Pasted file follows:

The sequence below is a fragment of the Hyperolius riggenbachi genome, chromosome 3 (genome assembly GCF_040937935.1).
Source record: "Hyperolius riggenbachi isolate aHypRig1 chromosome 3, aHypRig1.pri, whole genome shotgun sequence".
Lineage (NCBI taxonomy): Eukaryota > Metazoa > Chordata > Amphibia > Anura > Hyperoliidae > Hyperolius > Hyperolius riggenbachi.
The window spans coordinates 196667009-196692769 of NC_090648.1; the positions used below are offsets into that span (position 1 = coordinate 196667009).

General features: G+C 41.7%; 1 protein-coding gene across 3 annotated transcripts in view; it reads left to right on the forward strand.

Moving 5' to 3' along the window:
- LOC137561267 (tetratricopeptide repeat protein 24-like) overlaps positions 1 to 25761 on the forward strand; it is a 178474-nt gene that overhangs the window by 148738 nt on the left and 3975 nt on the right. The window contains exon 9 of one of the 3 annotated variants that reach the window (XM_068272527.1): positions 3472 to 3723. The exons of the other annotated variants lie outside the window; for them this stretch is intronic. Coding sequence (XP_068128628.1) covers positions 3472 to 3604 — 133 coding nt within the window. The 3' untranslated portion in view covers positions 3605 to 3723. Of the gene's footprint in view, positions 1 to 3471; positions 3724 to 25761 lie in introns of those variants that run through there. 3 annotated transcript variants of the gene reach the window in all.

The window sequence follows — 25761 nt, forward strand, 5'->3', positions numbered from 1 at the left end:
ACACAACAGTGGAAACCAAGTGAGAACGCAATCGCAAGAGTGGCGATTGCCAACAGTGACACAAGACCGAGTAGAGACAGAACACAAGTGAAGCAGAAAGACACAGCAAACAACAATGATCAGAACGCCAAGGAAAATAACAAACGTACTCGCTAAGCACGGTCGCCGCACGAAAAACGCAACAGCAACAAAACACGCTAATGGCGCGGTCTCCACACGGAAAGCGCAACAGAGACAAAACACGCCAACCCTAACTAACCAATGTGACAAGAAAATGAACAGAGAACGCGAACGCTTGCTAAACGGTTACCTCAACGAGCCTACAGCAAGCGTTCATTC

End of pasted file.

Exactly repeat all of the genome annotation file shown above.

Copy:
The sequence below is a fragment of the Hyperolius riggenbachi genome, chromosome 3 (genome assembly GCF_040937935.1).
Source record: "Hyperolius riggenbachi isolate aHypRig1 chromosome 3, aHypRig1.pri, whole genome shotgun sequence".
Lineage (NCBI taxonomy): Eukaryota > Metazoa > Chordata > Amphibia > Anura > Hyperoliidae > Hyperolius > Hyperolius riggenbachi.
The window spans coordinates 196667009-196692769 of NC_090648.1; the positions used below are offsets into that span (position 1 = coordinate 196667009).

General features: G+C 41.7%; 1 protein-coding gene across 3 annotated transcripts in view; it reads left to right on the forward strand.

Moving 5' to 3' along the window:
- LOC137561267 (tetratricopeptide repeat protein 24-like) overlaps positions 1 to 25761 on the forward strand; it is a 178474-nt gene that overhangs the window by 148738 nt on the left and 3975 nt on the right. The window contains exon 9 of one of the 3 annotated variants that reach the window (XM_068272527.1): positions 3472 to 3723. The exons of the other annotated variants lie outside the window; for them this stretch is intronic. Coding sequence (XP_068128628.1) covers positions 3472 to 3604 — 133 coding nt within the window. The 3' untranslated portion in view covers positions 3605 to 3723. Of the gene's footprint in view, positions 1 to 3471; positions 3724 to 25761 lie in introns of those variants that run through there. 3 annotated transcript variants of the gene reach the window in all.

The window sequence follows — 25761 nt, forward strand, 5'->3', positions numbered from 1 at the left end:
ACACAACAGTGGAAACCAAGTGAGAACGCAATCGCAAGAGTGGCGATTGCCAACAGTGACACAAGACCGAGTAGAGACAGAACACAAGTGAAGCAGAAAGACACAGCAAACAACAATGATCAGAACGCCAAGGAAAATAACAAACGTACTCGCTAAGCACGGTCGCCGCACGAAAAACGCAACAGCAACAAAACACGCTAATGGCGCGGTCTCCACACGGAAAGCGCAACAGAGACAAAACACGCCAACCCTAACTAACCAATGTGACAAGAAAATGAACAGAGAACGCGAACGCTTGCTAAACGGTTACCTCAACGAGCCTACAGCAAGCGTTCATTC